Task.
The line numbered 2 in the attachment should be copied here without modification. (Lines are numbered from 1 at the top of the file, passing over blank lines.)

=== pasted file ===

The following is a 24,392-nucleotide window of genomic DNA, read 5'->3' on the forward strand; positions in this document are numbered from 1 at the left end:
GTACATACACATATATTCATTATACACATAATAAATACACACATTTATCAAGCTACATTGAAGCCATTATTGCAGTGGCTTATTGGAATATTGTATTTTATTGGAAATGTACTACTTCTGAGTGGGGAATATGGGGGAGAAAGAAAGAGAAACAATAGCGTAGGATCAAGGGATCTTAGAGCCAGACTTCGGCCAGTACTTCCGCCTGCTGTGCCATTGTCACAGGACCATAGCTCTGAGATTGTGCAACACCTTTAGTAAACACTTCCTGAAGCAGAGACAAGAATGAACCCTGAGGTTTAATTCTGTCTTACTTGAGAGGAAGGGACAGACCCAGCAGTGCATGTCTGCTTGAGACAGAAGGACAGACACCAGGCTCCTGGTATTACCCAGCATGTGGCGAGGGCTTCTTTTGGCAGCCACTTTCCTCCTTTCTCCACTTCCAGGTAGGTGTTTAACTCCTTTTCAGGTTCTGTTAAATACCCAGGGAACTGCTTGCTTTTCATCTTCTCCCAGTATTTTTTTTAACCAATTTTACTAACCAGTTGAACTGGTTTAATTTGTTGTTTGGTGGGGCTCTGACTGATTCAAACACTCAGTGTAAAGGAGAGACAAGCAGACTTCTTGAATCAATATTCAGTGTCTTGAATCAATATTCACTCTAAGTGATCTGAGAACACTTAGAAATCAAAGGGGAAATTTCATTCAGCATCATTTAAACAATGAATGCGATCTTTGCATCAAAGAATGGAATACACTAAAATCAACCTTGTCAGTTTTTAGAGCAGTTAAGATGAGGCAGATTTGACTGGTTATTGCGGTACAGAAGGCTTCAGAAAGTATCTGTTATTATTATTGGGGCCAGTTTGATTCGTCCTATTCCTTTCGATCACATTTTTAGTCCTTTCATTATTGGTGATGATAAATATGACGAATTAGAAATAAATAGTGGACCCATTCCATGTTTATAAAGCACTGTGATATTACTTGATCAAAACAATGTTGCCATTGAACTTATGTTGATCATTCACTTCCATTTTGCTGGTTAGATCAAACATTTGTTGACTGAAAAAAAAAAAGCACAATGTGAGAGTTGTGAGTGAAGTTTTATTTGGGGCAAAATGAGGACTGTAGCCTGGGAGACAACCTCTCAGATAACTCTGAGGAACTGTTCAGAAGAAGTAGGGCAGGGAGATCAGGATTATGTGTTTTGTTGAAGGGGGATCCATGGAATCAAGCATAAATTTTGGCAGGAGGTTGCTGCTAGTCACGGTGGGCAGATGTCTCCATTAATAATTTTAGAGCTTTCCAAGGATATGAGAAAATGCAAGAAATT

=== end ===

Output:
GTACATACACATATATTCATTATACACATAATAAATACACACATTTATCAAGCTACATTGAAGCCATTATTGCAGTGGCTTATTGGAATATTGTATTTTATTGGAAATGTACTACTTCTGAGTGGGGAATATGGGGGAGAAAGAAAGAGAAACAATAGCGTAGGATCAAGGGATCTTAGAGCCAGACTTCGGCCAGTACTTCCGCCTGCTGTGCCATTGTCACAGGACCATAGCTCTGAGATTGTGCAACACCTTTAGTAAACACTTCCTGAAGCAGAGACAAGAATGAACCCTGAGGTTTAATTCTGTCTTACTTGAGAGGAAGGGACAGACCCAGCAGTGCATGTCTGCTTGAGACAGAAGGACAGACACCAGGCTCCTGGTATTACCCAGCATGTGGCGAGGGCTTCTTTTGGCAGCCACTTTCCTCCTTTCTCCACTTCCAGGTAGGTGTTTAACTCCTTTTCAGGTTCTGTTAAATACCCAGGGAACTGCTTGCTTTTCATCTTCTCCCAGTATTTTTTTTAACCAATTTTACTAACCAGTTGAACTGGTTTAATTTGTTGTTTGGTGGGGCTCTGACTGATTCAAACACTCAGTGTAAAGGAGAGACAAGCAGACTTCTTGAATCAATATTCAGTGTCTTGAATCAATATTCACTCTAAGTGATCTGAGAACACTTAGAAATCAAAGGGGAAATTTCATTCAGCATCATTTAAACAATGAATGCGATCTTTGCATCAAAGAATGGAATACACTAAAATCAACCTTGTCAGTTTTTAGAGCAGTTAAGATGAGGCAGATTTGACTGGTTATTGCGGTACAGAAGGCTTCAGAAAGTATCTGTTATTATTATTGGGGCCAGTTTGATTCGTCCTATTCCTTTCGATCACATTTTTAGTCCTTTCATTATTGGTGATGATAAATATGACGAATTAGAAATAAATAGTGGACCCATTCCATGTTTATAAAGCACTGTGATATTACTTGATCAAAACAATGTTGCCATTGAACTTATGTTGATCATTCACTTCCATTTTGCTGGTTAGATCAAACATTTGTTGACTGAAAAAAAAAAAGCACAATGTGAGAGTTGTGAGTGAAGTTTTATTTGGGGCAAAATGAGGACTGTAGCCTGGGAGACAACCTCTCAGATAACTCTGAGGAACTGTTCAGAAGAAGTAGGGCAGGGAGATCAGGATTATGTGTTTTGTTGAAGGGGGATCCATGGAATCAAGCATAAATTTTGGCAGGAGGTTGCTGCTAGTCACGGTGGGCAGATGTCTCCATTAATAATTTTAGAGCTTTCCAAGGATATGAGAAAATGCAAGAAATT